FCC considers such unfinished business as can be finished

26 November 2016 by Steve Blum
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There’s one more open meeting on the Federal Communications Commission’s 2016 schedule, and the agenda will be limited to relatively minor and generally innocuous policy decisions. That’s in keeping with FCC chairman Tom Wheeler’s sudden pullback ahead of the November meeting and his stated hope that decisions on controversial items would be “addressed after the transfer of leadership from this agency“.

Wheeler released a preliminary agenda for the 15 December 2016 meeting just ahead of the Thanksgiving holiday. It included two scheduled items and five possibles. On the for sure, tentatively list are new rules regarding support for real time text information, as a replacement for decades old teletype technology that hearing impaired people rely on when using the phone system, and improvements to the Emergency Alert System.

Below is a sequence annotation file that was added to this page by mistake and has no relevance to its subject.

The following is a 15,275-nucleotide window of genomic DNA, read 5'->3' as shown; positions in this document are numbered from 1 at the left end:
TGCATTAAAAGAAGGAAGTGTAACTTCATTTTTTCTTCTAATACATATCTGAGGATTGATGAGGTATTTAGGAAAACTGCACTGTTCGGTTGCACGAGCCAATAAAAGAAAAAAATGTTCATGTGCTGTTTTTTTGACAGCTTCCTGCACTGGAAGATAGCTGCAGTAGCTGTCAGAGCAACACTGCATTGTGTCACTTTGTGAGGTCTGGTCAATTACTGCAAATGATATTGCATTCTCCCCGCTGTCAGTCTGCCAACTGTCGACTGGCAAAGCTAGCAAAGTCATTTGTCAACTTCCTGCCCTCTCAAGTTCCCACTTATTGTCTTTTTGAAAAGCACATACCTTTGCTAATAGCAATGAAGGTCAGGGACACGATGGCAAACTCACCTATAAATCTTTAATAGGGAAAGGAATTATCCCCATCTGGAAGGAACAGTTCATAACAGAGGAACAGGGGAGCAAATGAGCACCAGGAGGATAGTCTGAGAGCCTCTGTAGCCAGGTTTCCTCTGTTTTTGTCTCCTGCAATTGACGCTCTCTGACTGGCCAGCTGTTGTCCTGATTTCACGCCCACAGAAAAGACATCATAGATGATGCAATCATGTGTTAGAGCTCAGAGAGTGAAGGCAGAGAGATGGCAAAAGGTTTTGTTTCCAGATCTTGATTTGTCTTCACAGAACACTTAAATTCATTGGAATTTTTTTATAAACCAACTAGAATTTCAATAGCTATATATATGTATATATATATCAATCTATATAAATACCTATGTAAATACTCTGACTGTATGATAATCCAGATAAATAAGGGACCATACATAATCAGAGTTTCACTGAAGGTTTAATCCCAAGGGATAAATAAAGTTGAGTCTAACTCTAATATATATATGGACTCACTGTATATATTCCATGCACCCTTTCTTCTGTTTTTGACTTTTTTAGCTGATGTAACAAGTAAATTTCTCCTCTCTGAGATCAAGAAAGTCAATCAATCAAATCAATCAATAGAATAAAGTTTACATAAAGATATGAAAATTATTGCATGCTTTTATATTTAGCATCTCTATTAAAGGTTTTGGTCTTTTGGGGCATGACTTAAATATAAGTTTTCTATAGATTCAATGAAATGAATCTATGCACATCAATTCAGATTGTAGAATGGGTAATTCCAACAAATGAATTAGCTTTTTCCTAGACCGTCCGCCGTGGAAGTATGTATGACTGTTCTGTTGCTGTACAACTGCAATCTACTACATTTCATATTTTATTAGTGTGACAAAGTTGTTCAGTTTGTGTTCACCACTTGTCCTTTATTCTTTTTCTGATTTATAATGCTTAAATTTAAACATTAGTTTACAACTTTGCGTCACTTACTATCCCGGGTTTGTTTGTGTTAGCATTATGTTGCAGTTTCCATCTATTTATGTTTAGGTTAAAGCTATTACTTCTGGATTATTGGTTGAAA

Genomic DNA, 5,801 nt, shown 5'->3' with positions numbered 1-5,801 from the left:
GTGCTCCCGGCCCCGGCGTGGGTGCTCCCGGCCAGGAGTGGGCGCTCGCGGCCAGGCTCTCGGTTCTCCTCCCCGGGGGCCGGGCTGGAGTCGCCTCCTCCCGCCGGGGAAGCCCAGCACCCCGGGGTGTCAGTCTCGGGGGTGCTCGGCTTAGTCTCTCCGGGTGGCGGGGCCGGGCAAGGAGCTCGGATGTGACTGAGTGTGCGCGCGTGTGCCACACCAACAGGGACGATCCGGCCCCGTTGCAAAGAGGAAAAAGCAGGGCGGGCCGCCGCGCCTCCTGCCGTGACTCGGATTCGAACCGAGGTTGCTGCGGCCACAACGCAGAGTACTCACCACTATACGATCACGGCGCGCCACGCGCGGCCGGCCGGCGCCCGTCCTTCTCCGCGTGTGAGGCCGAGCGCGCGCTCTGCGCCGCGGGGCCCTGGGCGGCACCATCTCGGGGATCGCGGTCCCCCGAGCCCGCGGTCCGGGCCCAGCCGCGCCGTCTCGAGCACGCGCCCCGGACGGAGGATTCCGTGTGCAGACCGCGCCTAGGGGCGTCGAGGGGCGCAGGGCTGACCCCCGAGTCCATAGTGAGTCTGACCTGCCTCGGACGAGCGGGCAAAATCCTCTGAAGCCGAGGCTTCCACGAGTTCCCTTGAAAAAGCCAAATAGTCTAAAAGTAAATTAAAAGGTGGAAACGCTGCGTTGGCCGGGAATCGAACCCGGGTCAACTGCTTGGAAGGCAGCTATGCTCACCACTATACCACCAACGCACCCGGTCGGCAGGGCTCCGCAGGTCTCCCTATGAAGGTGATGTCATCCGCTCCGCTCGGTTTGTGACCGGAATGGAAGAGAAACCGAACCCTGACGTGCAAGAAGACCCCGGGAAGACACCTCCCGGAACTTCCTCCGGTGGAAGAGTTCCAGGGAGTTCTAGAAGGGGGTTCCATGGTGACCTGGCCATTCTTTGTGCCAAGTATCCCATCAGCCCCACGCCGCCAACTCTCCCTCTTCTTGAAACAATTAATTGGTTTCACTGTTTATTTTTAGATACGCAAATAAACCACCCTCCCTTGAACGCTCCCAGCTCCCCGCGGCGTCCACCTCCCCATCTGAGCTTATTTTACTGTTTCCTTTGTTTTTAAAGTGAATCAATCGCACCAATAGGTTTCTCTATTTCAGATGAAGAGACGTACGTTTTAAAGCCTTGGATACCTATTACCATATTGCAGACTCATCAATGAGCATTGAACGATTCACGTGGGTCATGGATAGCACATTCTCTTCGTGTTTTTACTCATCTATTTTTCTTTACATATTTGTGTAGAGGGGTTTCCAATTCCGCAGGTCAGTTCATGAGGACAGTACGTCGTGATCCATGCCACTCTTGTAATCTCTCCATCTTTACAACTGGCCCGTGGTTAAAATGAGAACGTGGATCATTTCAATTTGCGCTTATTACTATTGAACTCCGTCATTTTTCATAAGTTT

The maybes include updates to satellite and freedom of information rules, a couple of company-specific proceedings and an assessment of how well prepared (or not) mobile network operators are to cope with natural and other disasters. It was launched as a follow up to the post mortem on telecoms problems resulting from Hurricane Sandy in 2012. Those items are being circulated privately amongst commissioners and could be approved without a public vote.

The same is theoretically true of the two items of unfinished business – new rules for set top boxes and tighter regulation of wholesale broadband services. But those are exactly the sort of issues that republican lawmakers told the democratic majority on the FCC to back away from. Wheeler heeded those instructions and gutted the agenda for November’s meeting, and he’s holding to that course for December. Given the backgrounds of the men on the Trump transition landing team dispatched to the FCC and the longstanding opposition of the two current republican commissioners, it’s a fair bet that it’ll a long while before those two proceedings see the light of day again, if ever.